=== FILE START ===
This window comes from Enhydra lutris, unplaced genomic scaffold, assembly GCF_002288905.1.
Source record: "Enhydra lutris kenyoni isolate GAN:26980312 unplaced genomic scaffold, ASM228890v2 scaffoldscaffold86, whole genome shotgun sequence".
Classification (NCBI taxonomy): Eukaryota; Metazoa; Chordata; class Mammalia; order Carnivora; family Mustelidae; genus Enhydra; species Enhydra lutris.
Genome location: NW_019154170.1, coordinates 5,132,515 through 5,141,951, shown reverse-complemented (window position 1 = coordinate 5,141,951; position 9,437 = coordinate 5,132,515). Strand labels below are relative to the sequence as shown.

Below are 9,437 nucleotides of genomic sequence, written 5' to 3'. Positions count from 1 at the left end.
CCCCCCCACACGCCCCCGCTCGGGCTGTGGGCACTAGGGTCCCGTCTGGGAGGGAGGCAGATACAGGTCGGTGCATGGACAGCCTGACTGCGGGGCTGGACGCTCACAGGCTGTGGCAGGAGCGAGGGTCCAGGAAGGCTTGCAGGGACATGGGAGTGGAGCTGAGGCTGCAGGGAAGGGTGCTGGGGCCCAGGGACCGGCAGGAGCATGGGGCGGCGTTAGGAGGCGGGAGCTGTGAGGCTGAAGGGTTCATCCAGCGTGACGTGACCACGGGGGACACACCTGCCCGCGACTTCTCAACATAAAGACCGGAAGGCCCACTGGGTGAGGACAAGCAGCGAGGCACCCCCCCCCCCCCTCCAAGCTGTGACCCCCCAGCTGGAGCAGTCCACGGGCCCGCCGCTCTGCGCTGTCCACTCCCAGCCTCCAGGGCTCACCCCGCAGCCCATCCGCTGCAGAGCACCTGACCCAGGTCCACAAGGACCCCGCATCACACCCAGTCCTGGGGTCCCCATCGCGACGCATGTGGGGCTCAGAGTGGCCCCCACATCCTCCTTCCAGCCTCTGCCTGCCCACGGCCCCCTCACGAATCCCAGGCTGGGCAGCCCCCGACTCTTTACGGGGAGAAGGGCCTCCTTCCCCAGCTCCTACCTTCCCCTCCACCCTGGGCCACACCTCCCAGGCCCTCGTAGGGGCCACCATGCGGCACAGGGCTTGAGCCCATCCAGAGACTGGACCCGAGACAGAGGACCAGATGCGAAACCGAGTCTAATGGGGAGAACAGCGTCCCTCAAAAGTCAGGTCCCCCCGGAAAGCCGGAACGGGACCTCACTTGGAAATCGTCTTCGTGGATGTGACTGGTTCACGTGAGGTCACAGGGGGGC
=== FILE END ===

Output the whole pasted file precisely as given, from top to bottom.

This window comes from Enhydra lutris, unplaced genomic scaffold, assembly GCF_002288905.1.
Source record: "Enhydra lutris kenyoni isolate GAN:26980312 unplaced genomic scaffold, ASM228890v2 scaffoldscaffold86, whole genome shotgun sequence".
Classification (NCBI taxonomy): Eukaryota; Metazoa; Chordata; class Mammalia; order Carnivora; family Mustelidae; genus Enhydra; species Enhydra lutris.
Genome location: NW_019154170.1, coordinates 5,132,515 through 5,141,951, shown reverse-complemented (window position 1 = coordinate 5,141,951; position 9,437 = coordinate 5,132,515). Strand labels below are relative to the sequence as shown.

Below are 9,437 nucleotides of genomic sequence, written 5' to 3'. Positions count from 1 at the left end.
CCCCCCCACACGCCCCCGCTCGGGCTGTGGGCACTAGGGTCCCGTCTGGGAGGGAGGCAGATACAGGTCGGTGCATGGACAGCCTGACTGCGGGGCTGGACGCTCACAGGCTGTGGCAGGAGCGAGGGTCCAGGAAGGCTTGCAGGGACATGGGAGTGGAGCTGAGGCTGCAGGGAAGGGTGCTGGGGCCCAGGGACCGGCAGGAGCATGGGGCGGCGTTAGGAGGCGGGAGCTGTGAGGCTGAAGGGTTCATCCAGCGTGACGTGACCACGGGGGACACACCTGCCCGCGACTTCTCAACATAAAGACCGGAAGGCCCACTGGGTGAGGACAAGCAGCGAGGCACCCCCCCCCCCCCTCCAAGCTGTGACCCCCCAGCTGGAGCAGTCCACGGGCCCGCCGCTCTGCGCTGTCCACTCCCAGCCTCCAGGGCTCACCCCGCAGCCCATCCGCTGCAGAGCACCTGACCCAGGTCCACAAGGACCCCGCATCACACCCAGTCCTGGGGTCCCCATCGCGACGCATGTGGGGCTCAGAGTGGCCCCCACATCCTCCTTCCAGCCTCTGCCTGCCCACGGCCCCCTCACGAATCCCAGGCTGGGCAGCCCCCGACTCTTTACGGGGAGAAGGGCCTCCTTCCCCAGCTCCTACCTTCCCCTCCACCCTGGGCCACACCTCCCAGGCCCTCGTAGGGGCCACCATGCGGCACAGGGCTTGAGCCCATCCAGAGACTGGACCCGAGACAGAGGACCAGATGCGAAACCGAGTCTAATGGGGAGAACAGCGTCCCTCAAAAGTCAGGTCCCCCCGGAAAGCCGGAACGGGACCTCACTTGGAAATCGTCTTCGTGGATGTGACTGGTTCACGTGAGGTCACAGGGGGGC